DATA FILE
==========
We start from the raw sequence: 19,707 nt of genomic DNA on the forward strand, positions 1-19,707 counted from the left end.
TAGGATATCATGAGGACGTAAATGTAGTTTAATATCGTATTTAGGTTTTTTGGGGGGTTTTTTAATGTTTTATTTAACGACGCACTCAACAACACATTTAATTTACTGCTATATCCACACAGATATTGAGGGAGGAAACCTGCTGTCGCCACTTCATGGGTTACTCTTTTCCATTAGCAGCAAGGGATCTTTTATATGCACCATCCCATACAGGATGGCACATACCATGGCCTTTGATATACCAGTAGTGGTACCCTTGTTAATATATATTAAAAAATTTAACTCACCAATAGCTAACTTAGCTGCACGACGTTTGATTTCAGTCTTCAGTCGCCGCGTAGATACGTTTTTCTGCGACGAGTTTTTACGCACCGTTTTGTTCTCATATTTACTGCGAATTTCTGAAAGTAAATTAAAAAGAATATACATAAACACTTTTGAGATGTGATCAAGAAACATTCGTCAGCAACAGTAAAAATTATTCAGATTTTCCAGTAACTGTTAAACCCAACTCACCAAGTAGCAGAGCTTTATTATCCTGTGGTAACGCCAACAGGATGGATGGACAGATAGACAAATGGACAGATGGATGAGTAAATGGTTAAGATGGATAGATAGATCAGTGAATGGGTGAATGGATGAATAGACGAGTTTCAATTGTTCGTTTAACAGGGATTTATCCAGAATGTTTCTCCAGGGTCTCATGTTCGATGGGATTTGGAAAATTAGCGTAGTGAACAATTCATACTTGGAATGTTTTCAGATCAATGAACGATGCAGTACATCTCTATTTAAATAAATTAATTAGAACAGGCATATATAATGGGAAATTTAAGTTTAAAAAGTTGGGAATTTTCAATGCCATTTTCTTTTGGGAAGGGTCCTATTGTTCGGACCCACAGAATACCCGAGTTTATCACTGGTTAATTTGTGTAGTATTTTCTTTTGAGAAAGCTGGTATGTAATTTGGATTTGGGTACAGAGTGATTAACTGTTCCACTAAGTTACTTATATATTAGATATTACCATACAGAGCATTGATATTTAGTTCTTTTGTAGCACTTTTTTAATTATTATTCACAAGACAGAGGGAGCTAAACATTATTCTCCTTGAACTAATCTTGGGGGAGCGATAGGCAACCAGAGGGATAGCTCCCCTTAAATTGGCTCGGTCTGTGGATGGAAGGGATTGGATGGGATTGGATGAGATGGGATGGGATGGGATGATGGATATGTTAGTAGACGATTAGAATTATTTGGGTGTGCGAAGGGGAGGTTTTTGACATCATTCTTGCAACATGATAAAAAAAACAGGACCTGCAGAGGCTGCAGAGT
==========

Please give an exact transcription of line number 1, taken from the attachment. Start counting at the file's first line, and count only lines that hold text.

We start from the raw sequence: 19,707 nt of genomic DNA on the forward strand, positions 1-19,707 counted from the left end.